Putting your money where your mouth is:
Filmmaker Frank Martin
Documenting For Love of Liberty
Halle Berry with Hilly Elkins
by Rona Edwards
On location during the filming of For Love of Liberty
Produced by Awards 2010
Daniel Chappie James in Korea
Producing is never easy, and producing documentaries is even harder; it takes courage, tenacity and perseverance to find the money, keep to your ideals and tell the story that you want to tell. Such is the case of the 10-years-in-the-making of For Love of Liberty, a four-hour film about black soldiers in the U.S. military that airs on PBS in February, just in time for Black History Month. It stars more than 50 actors and reads like a who’s who of black Hollywood, including Halle Berry who serves as host, Morgan Freeman, Danny Glover, Lou Gossett, Jr., Angela Bassett, Bill Cosby (to name only a few) as well as Mel Gibson, Susan Sarandon, John Travolta and is introduced by Colin Powell. The project began when a young man, Jim Crite, found a book called African Americans in Service of Their Country that had been published by the Department of Defense during Colin Powell’s tenure as Chairman of the Joint Chiefs of Staff. After purchasing it at a garage sale for about a dollar, he brought it to Dennis Considine, who Producer Richard Hull was running Lou Gossett, Jr.’s company at the time. So enthralled were they with the subject matter, they brought it to award-winning filmmaker Frank Martin (MGM: When the Lion Roars; Sex, Censorship and the Silver Screen). Martin was repped by Hillard (Hilly) Elkins who had worked with Considine and, of course, represented Gossett for years. So, with less than six degrees of separation, a project was born. That was back in April of 2000. Pre-9/11. Martin explains, “This film was supposed to have ended after the Gulf War when Bill Clinton gathered a number of black veterans from WWII at the White House to present them with the Medal of Honor, because there were no black men given the Medal of Honor during WWII. Nor were any given the Medal of Honor in WWI. So there was a huge ceremony at the White House with only one guy who lived long enough to attend, Vernon Baker.” And that’s where he planned to end the documentary. And then 9/11 happened. Martin had just finished writing the treatment for the film on September 10 and went to bed at 11 o’clock; he woke up to a changed world.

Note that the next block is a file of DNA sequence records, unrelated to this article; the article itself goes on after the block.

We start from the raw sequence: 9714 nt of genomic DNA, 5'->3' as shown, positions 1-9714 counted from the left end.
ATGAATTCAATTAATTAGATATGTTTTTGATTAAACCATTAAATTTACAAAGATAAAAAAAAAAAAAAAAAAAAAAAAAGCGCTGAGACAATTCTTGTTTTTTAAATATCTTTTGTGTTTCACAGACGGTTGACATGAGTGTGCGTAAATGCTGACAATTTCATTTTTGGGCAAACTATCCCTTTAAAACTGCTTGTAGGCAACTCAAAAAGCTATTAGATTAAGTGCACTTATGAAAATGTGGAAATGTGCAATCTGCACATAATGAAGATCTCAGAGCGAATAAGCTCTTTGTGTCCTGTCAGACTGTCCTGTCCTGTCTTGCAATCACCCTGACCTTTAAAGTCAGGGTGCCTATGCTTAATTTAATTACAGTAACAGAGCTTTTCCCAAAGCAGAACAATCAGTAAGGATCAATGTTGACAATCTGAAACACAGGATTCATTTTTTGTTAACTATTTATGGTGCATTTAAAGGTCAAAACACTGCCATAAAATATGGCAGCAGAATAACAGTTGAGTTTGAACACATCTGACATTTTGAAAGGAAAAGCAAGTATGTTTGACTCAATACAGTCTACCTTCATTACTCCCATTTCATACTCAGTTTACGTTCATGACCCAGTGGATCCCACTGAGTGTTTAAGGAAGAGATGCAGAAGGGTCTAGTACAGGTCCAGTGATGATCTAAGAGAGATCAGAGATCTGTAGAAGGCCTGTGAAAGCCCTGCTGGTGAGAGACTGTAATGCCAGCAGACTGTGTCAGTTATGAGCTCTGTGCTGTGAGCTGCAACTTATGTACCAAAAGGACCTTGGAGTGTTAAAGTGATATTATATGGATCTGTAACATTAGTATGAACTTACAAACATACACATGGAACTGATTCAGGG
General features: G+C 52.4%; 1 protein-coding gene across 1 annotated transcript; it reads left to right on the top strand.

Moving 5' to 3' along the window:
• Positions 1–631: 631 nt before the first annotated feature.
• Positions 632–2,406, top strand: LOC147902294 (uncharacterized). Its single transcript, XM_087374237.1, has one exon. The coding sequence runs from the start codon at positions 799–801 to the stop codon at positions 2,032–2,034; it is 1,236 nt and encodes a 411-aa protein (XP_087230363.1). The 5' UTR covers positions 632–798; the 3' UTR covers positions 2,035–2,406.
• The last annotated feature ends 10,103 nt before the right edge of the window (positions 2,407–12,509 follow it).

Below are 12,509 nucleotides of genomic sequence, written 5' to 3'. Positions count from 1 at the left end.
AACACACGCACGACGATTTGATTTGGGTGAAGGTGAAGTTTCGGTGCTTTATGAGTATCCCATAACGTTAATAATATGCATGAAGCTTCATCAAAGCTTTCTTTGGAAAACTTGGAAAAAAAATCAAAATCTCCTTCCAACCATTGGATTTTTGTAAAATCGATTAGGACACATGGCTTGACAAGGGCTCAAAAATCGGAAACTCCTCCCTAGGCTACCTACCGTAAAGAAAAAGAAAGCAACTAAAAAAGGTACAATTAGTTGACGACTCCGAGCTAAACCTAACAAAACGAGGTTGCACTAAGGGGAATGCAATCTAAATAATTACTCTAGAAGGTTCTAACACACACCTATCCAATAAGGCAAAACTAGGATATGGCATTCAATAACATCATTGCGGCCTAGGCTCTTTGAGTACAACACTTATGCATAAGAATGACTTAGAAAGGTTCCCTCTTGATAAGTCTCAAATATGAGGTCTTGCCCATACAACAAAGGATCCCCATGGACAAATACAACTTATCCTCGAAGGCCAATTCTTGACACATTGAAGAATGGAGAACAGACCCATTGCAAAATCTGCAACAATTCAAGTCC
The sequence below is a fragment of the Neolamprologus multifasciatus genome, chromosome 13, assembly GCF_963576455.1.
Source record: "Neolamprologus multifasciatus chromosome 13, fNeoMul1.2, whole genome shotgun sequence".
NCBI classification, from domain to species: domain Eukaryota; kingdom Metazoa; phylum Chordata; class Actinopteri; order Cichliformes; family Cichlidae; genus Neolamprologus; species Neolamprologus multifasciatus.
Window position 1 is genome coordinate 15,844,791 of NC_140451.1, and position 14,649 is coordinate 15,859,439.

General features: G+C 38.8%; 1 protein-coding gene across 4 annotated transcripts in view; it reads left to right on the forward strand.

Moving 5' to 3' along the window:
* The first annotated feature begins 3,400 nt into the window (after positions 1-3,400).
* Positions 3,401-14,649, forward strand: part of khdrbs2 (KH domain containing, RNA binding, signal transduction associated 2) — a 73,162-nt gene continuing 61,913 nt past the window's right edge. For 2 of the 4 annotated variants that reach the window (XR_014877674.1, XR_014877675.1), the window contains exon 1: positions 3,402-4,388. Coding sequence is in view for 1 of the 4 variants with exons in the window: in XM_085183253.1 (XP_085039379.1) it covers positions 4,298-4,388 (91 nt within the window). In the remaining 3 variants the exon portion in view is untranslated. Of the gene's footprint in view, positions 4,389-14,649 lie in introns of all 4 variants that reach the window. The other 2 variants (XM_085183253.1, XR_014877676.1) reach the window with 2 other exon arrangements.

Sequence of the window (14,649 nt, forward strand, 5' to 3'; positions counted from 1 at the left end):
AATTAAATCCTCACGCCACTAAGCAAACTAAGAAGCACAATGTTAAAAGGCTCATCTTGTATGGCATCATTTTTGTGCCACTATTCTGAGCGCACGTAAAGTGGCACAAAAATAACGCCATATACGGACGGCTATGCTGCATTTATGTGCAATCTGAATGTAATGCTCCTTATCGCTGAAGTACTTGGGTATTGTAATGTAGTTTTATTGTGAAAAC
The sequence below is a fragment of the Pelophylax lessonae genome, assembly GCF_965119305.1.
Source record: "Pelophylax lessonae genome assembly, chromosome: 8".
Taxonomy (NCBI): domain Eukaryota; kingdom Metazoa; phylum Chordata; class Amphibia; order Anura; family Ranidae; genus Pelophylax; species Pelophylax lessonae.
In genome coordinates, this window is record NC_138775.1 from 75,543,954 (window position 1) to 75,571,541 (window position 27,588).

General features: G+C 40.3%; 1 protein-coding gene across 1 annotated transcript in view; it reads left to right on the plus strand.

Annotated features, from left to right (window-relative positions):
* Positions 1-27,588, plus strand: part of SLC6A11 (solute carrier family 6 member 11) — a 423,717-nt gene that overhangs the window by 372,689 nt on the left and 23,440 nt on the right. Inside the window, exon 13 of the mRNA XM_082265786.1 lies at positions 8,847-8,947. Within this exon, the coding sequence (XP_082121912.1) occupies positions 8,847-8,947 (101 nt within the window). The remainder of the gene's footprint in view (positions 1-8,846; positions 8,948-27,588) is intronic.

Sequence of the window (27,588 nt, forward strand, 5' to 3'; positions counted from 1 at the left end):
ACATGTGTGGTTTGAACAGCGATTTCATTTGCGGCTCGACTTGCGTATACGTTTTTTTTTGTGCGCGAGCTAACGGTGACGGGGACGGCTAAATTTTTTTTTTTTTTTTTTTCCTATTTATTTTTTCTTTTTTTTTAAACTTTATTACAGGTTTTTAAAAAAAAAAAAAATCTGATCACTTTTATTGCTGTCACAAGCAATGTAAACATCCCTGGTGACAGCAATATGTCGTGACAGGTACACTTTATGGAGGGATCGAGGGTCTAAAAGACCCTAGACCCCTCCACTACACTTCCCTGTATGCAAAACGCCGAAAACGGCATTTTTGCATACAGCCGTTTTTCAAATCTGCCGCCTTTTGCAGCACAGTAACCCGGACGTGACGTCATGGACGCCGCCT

How this critically acclaimed film about the history of black service men and women got made.